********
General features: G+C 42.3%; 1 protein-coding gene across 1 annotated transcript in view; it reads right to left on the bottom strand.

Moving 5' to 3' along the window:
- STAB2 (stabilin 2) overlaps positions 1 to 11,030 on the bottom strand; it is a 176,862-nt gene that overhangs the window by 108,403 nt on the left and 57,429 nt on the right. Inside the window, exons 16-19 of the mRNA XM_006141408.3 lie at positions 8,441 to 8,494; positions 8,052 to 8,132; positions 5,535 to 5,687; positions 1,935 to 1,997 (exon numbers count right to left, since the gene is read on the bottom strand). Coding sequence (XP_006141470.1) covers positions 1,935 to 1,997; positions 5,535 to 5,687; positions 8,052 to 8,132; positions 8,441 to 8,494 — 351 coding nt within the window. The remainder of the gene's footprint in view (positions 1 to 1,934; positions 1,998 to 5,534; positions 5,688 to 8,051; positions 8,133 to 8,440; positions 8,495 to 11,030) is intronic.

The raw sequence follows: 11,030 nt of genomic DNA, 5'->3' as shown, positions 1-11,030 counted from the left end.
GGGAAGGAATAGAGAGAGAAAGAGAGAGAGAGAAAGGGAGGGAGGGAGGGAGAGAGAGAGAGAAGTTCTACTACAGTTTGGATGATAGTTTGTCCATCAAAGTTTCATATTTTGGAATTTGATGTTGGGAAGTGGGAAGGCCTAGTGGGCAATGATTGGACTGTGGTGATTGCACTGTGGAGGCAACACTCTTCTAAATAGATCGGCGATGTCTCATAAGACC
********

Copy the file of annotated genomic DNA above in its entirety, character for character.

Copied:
General features: G+C 42.3%; 1 protein-coding gene across 1 annotated transcript in view; it reads right to left on the bottom strand.

Moving 5' to 3' along the window:
- STAB2 (stabilin 2) overlaps positions 1 to 11,030 on the bottom strand; it is a 176,862-nt gene that overhangs the window by 108,403 nt on the left and 57,429 nt on the right. Inside the window, exons 16-19 of the mRNA XM_006141408.3 lie at positions 8,441 to 8,494; positions 8,052 to 8,132; positions 5,535 to 5,687; positions 1,935 to 1,997 (exon numbers count right to left, since the gene is read on the bottom strand). Coding sequence (XP_006141470.1) covers positions 1,935 to 1,997; positions 5,535 to 5,687; positions 8,052 to 8,132; positions 8,441 to 8,494 — 351 coding nt within the window. The remainder of the gene's footprint in view (positions 1 to 1,934; positions 1,998 to 5,534; positions 5,688 to 8,051; positions 8,133 to 8,440; positions 8,495 to 11,030) is intronic.

The raw sequence follows: 11,030 nt of genomic DNA, 5'->3' as shown, positions 1-11,030 counted from the left end.
GGGAAGGAATAGAGAGAGAAAGAGAGAGAGAGAAAGGGAGGGAGGGAGGGAGAGAGAGAGAGAAGTTCTACTACAGTTTGGATGATAGTTTGTCCATCAAAGTTTCATATTTTGGAATTTGATGTTGGGAAGTGGGAAGGCCTAGTGGGCAATGATTGGACTGTGGTGATTGCACTGTGGAGGCAACACTCTTCTAAATAGATCGGCGATGTCTCATAAGACC